Mastectomy remains a very effective and reasonable treatment option for breast cancer. Many women choose this treatment for their early stage breast cancer. It is important to emphasize that the cure rate is not better with mastectomy compared to breast conservation.
Mastectomy is not 100% effective. Approximately 5-7% of women have the cancer grow back in the chest scar area. These recurrences may be successfully treated with more surgery followed by radiation and drug therapy.
Mastectomy leaves a flat chest wall after surgery. Many women chose to undergo plastic surgery to re-create a breast shape after mastectomy. This is called breast reconstruction. Breast reconstruction techniques have improved in recent decades. The appearance and texture of these reconstructed breasts is often excellent. The option of breast reconstruction surgery has made mastectomy more acceptable to some women.
Checking the Lymph Nodes
Surgery to inspect the lymph nodes in the armpit is usually done during the lumpectomy or mastectomy procedure. If cancer is found in the armpit lymph nodes, treatment following surgery may be different. For this reason, most women will be recommended some form of surgery to check the armpit area lymph nodes. The medical term for the armpit area is the axilla (ax-ILL-ah).
The most common procedure for checking the axillary lymph nodes is sentinel node surgery: one or two key lymph nodes are removed and inspected for cancer. If cancer is found in these lymph nodes, a more complete removal of nodes is done in another operation called axillary dissection. Axillary dissection can help ensure all the cancerous nodes are removed and help determine if radiation to the lymph node area may be useful.
The finding of cancer in the armpit lymph nodes has no effect on the ability to undergo breast conservation (lumpectomy and radiation). A woman can still have successful breast conservation even if cancerous lymph nodes are found in the armpit area.
Drug Therapy for Early Breast Cancer
Basic information about drug therapy for breast cancer is discussed in Highlights of Breast Cancer Treatment.
The information below is a brief summary of the use of drug therapy for early stage breast cancer. A more complete explanation is presented in Drug Therapy for Breast Cancer.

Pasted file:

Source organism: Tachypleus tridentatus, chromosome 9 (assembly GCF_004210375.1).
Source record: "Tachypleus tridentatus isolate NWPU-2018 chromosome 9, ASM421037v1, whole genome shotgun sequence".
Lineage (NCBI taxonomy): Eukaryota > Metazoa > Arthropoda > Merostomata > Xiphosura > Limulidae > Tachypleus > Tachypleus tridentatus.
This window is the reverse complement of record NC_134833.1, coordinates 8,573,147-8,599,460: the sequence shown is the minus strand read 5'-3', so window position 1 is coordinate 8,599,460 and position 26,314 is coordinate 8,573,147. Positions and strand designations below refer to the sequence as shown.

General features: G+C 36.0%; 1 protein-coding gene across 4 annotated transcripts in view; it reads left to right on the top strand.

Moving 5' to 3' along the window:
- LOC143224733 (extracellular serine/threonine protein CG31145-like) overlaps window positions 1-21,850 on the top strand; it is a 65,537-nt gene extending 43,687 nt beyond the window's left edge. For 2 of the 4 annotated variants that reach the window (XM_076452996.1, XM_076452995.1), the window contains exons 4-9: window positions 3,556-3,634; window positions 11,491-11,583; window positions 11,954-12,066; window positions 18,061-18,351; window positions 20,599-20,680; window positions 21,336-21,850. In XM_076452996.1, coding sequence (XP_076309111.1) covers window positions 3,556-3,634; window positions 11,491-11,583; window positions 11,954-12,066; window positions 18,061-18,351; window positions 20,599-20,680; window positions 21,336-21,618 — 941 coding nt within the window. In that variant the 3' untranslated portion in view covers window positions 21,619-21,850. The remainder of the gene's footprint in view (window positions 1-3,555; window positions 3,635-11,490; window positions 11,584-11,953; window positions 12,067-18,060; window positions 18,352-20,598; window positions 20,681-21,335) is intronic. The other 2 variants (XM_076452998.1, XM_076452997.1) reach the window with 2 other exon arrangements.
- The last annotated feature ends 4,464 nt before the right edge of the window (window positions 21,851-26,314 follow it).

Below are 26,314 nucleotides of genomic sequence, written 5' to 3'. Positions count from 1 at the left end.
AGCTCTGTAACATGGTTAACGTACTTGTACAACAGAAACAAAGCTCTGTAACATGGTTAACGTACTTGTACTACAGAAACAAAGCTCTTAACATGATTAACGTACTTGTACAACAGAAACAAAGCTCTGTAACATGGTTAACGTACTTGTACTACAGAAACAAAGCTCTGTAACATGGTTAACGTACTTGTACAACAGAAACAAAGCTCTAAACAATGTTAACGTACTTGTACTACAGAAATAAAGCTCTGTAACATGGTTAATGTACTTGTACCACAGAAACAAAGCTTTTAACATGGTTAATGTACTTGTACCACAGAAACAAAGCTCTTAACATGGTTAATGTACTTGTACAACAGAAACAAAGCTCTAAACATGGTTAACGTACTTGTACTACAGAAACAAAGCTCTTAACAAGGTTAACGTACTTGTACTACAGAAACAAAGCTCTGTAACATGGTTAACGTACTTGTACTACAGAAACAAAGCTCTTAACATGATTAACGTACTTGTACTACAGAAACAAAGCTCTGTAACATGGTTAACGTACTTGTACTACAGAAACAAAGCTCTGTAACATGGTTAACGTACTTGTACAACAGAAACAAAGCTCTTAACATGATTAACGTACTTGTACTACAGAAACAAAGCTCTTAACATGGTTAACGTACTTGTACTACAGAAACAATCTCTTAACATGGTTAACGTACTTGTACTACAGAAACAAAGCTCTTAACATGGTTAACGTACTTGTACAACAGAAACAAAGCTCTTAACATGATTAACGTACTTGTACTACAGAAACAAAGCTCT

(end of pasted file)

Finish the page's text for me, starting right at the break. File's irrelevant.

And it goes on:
Why Is Drug Therapy Used For Early Breast Cancer?
Breast cancer is a threat to life because it can spread beyond the breast and damage other organs. Some patients with apparently early breast cancer have invisibly small amounts of cancer that has already spread to other organs, such as the bones or the liver. These small amounts of cancer in other organs (called metastases) are too small to see with any scan or test. If left untreated, these metastases will grow and ultimately threaten the patient's life.
Drug therapy given very early for these suspected metastases can destroy these small amounts of cancer before they can grow. If the drug therapy is withheld until the metastases are large enough to seen on a scan, they are much less effective. The use of drug therapy for patient who may have tiny metastases throughout their body is called adjuvant (ADD-joo-vent) treatment. Adjuvant means the treatment is added to surgery and radiation and is intended to attack cancer that may be too small to see on any scan or test.
Most women will be offered a consultation with a medical oncologist to discuss adjuvant treatment after surgery. Some patients have a low risk of undetectable cancer spread throughout their body and are not offered adjuvant drug therapy. Patients with higher risk may be offered adjuvant drug therapy to improve their chances of being cured.
Please note: Patients who decline mastectomy for such in-breast cancer recurrences after breast conservation may be candidates for carefully administered 'repeat breast conservation.' This is another lumpectomy to remove the recurrent cancer and repeat radiation therapy using very specialized techniques. This is not generally the preferred approach, but may be useful for some patients. We have unmatched experience in repeat breast conservation techniques and encourage interested patients to call for more information.